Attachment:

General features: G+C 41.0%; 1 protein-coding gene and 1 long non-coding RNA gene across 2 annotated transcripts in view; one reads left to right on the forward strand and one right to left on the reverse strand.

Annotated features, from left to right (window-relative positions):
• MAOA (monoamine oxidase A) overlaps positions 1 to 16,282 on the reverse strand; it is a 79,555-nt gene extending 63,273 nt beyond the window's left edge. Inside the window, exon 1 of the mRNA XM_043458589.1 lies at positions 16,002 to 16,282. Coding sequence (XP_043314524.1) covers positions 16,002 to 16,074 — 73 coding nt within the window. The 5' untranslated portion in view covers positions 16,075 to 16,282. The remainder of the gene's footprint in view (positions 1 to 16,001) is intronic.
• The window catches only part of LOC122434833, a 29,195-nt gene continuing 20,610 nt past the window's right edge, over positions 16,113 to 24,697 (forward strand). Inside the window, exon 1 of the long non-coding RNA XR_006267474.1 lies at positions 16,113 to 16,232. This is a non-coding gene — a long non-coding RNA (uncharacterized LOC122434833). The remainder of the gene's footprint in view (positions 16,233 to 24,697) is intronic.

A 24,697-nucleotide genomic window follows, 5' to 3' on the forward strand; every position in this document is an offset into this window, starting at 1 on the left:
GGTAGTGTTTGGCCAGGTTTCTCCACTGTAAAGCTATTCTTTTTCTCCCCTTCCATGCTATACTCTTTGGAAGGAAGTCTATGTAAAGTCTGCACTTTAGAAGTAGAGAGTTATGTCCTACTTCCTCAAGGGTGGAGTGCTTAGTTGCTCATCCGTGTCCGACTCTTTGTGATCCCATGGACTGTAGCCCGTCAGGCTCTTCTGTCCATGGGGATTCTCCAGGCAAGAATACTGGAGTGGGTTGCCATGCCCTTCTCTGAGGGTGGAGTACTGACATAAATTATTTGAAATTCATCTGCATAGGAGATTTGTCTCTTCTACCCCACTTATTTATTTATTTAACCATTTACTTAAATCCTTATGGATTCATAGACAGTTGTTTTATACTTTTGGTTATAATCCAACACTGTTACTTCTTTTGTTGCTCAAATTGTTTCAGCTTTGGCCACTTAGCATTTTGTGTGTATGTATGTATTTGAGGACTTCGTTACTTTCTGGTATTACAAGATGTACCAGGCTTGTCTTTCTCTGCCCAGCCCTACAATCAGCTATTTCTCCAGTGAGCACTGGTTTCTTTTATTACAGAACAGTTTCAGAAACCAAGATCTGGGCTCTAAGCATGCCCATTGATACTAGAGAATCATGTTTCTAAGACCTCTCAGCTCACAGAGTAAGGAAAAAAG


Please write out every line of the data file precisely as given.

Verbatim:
General features: G+C 41.0%; 1 protein-coding gene and 1 long non-coding RNA gene across 2 annotated transcripts in view; one reads left to right on the forward strand and one right to left on the reverse strand.

Annotated features, from left to right (window-relative positions):
• MAOA (monoamine oxidase A) overlaps positions 1 to 16,282 on the reverse strand; it is a 79,555-nt gene extending 63,273 nt beyond the window's left edge. Inside the window, exon 1 of the mRNA XM_043458589.1 lies at positions 16,002 to 16,282. Coding sequence (XP_043314524.1) covers positions 16,002 to 16,074 — 73 coding nt within the window. The 5' untranslated portion in view covers positions 16,075 to 16,282. The remainder of the gene's footprint in view (positions 1 to 16,001) is intronic.
• The window catches only part of LOC122434833, a 29,195-nt gene continuing 20,610 nt past the window's right edge, over positions 16,113 to 24,697 (forward strand). Inside the window, exon 1 of the long non-coding RNA XR_006267474.1 lies at positions 16,113 to 16,232. This is a non-coding gene — a long non-coding RNA (uncharacterized LOC122434833). The remainder of the gene's footprint in view (positions 16,233 to 24,697) is intronic.

A 24,697-nucleotide genomic window follows, 5' to 3' on the forward strand; every position in this document is an offset into this window, starting at 1 on the left:
GGTAGTGTTTGGCCAGGTTTCTCCACTGTAAAGCTATTCTTTTTCTCCCCTTCCATGCTATACTCTTTGGAAGGAAGTCTATGTAAAGTCTGCACTTTAGAAGTAGAGAGTTATGTCCTACTTCCTCAAGGGTGGAGTGCTTAGTTGCTCATCCGTGTCCGACTCTTTGTGATCCCATGGACTGTAGCCCGTCAGGCTCTTCTGTCCATGGGGATTCTCCAGGCAAGAATACTGGAGTGGGTTGCCATGCCCTTCTCTGAGGGTGGAGTACTGACATAAATTATTTGAAATTCATCTGCATAGGAGATTTGTCTCTTCTACCCCACTTATTTATTTATTTAACCATTTACTTAAATCCTTATGGATTCATAGACAGTTGTTTTATACTTTTGGTTATAATCCAACACTGTTACTTCTTTTGTTGCTCAAATTGTTTCAGCTTTGGCCACTTAGCATTTTGTGTGTATGTATGTATTTGAGGACTTCGTTACTTTCTGGTATTACAAGATGTACCAGGCTTGTCTTTCTCTGCCCAGCCCTACAATCAGCTATTTCTCCAGTGAGCACTGGTTTCTTTTATTACAGAACAGTTTCAGAAACCAAGATCTGGGCTCTAAGCATGCCCATTGATACTAGAGAATCATGTTTCTAAGACCTCTCAGCTCACAGAGTAAGGAAAAAAG